Sands Disappointed by New York Casino Process, Confirms Thailand Interest

Posted on: April 18, 2024, 04:13h. 

Last updated on: April 18, 2024, 04:13h.

Las Vegas Sands (NYSE: LVS) is dismayed about the length of time it’s taking New York regulators to open the bidding window for three downstate casino permits, but the operator is optimistic about the possibilities in Thailand.

Sands Long Island
Nassau Coliseum where Las Vegas Sands wants to build a casino resort. The operator said it’s frustrated by the bidding process in New York. (Image:

Executives from the largest gaming company by market value made comments to that effect on a late Wednesday conference call with analysts following the firm’s first-quarter earnings report. In response to a question from UBS analyst Robin Farley, Sands CFO Patrick Dumont said the corporation is “very disappointed by New York” because it was expected the bidding process there would commence this year. Now, it appears as though that could be a 2025 or 2026 event.

I don’t think we have any real clarity. And to be honest with you, it’s confusing and disappointing because we’ve done a lot of work in New York and a lot of time into it,” said Dumont. “So I have no guidance because I don’t really know what to tell you with candor and insight.”

LVS is hoping to build a $6 billion casino hotel at the site of Nassau Coliseum in Uniondale.

Sands Wishing Upon a New York Star

Entering this year, it was hoped that the New York Gaming Commission (NYGC) and other regulators would be able to field bids from the nearly dozen companies vying for the three downstate licenses because there were would be budget benefits from the application fees.

However, Gov. Kathy Hochul’s (D-NY) budget for the current fiscal year didn’t include receipts related to those costs. Nor did it include the expected $500 million (perhaps more) that the three winning bidders would pay to the state for the licenses.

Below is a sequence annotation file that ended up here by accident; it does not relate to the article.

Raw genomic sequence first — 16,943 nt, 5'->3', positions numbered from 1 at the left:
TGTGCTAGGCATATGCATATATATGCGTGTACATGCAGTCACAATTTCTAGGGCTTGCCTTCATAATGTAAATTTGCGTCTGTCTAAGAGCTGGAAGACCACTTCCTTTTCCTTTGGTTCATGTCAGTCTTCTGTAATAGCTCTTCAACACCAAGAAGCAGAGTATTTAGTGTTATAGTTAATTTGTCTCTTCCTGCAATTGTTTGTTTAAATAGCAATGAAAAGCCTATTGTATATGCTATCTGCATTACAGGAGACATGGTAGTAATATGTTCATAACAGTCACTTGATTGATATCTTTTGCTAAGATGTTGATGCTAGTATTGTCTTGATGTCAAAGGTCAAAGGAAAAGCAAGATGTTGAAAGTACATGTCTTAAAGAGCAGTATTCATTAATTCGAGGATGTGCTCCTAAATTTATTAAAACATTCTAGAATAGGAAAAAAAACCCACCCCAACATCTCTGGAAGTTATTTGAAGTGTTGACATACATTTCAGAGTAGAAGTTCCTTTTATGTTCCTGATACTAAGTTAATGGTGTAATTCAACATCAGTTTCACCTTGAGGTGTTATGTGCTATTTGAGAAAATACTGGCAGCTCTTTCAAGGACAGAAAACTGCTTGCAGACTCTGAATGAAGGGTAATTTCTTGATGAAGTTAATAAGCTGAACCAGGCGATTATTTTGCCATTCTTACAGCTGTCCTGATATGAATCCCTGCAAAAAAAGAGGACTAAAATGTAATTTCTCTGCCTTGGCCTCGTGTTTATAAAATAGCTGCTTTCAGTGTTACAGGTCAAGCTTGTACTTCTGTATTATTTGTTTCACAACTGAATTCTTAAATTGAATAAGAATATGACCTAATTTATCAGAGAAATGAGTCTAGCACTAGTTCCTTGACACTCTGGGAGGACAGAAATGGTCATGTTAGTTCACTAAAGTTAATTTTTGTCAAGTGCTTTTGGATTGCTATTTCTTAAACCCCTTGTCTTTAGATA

Part of the holdup stems from legal and zoning issues facing some of the gaming companies participating in the process. On Long Island, Hofstra University sued Sands, alleging the operator’s lease agreement with Nassau County violated the state’s open meeting laws. Appeals to a 2023 ruling in the college’s favor are working through New York’s higher courts.

“Just don’t know about New York,” added Dumont on the call. “We wish they figured it out and let us know. We just don’t know. So we’ll remain hopeful that things turn around there.”

Sands Could Be Thailand Player

While the New York casino process is moving slower than operators hoped for, the opposite is true in Thailand. There, proposals to launch entertainment districts including casino hotels have significant momentum and at the current pace, could be approved by the government at some point this year.

That momentum has caught the eyes of Sands management, which makes sense given the operator’s status as one of the dominant gaming companies in the Asia-Pacific region.

“We absolutely have interest in Thailand. To your point, it could happen quicker than Japan. I think it’s conceivable. It’s early days, though we still have work to do with the numbers and understanding it,” said LVS CEO Rob Goldstein in response to a question from Macquarie analyst Chad Beynon. “It’s a very, very exciting market in a lot of levels, and just the sheer size of population, the accessibility and the willingness of people travel to Thailand. It’s obviously, I think, the number one resort destination city in Asia.”